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Surrogate or Parents-to-be: Who Gets to Decide?

surrogate, infertility

Whose body is it?

Surrogacy is a thorny issue, period.

When more than two people are involved in making a baby, questions about who gets to decide what — and who, ultimately, the fetus-then-baby belong to — have been a cloud lingering over the whole process since it first began.

There are surrogate moms who, after nine months of gestation, decide they want to raise the baby. There are women and men who hire surrogates but later decide that, never mind, one or the other or both don’t want the kid after all.

A now there’s this: a couple who wants to terminate a pregnancy and a surrogate who doesn’t.

When a couple in British Columbia learned through prenatal tests that their baby would likely be born with Down syndrome, they decided to terminate. Problem was, they weren’t the pregnant ones — their surrogate was. She was determined to see the pregnancy through.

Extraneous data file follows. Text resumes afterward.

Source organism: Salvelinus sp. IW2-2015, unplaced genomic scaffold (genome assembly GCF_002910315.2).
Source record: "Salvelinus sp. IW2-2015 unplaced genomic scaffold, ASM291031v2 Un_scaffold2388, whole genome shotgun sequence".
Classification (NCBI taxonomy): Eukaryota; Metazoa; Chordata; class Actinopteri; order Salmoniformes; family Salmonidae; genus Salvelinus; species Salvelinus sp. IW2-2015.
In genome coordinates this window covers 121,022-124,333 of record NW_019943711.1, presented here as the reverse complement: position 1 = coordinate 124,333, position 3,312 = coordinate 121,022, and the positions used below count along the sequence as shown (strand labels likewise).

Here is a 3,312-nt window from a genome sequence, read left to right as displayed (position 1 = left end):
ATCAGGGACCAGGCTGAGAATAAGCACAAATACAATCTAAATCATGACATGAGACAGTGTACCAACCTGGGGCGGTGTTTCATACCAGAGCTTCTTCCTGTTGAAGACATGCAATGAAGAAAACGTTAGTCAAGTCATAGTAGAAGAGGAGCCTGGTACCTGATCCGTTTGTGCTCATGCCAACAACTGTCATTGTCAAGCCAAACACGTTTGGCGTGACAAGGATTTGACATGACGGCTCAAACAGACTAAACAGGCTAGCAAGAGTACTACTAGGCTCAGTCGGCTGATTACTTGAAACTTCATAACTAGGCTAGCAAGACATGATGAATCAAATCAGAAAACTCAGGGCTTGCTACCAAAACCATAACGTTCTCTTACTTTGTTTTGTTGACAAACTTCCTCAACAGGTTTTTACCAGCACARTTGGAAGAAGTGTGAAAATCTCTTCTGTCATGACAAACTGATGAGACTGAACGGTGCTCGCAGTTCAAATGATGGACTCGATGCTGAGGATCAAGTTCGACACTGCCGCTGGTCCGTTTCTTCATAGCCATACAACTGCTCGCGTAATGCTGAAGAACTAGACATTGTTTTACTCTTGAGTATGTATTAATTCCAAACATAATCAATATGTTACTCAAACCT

Per their agreement, the couple would be absolved of any responsibility, which sounds pretty cut-and-dried. They all agreed to the contract. Only some aren’t so sure. Were the agreement to be contested, a judge could go to family law and require that the biological parents support the child financially.

In some U.S. districts, a couple can sue their surrogate and get their money back if the surrogate changes her mind and decides on a course not in line with the original agreement.

The National Post, which reported on a conference where this Down syndrome case was brought up, lists some of the other anticipated outcomes of children born of surrogate mothers in Canada — at least three of whom are raising the children they thought would be handed over to the couple who commissioned the pregnancy.

The surrogate carrying the fetus with Down syndrome eventually honored her contract and went through the the abortion. She’s a mother of two children and cited her own family responsibilities.

This situation brings up good questions about surrogacy, the lack of regulation and who, ultimately, is responsible. When you turn your body over in service to another couple, where do your rights end and someone else’s begin?

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Photo: growingyourbaby.com

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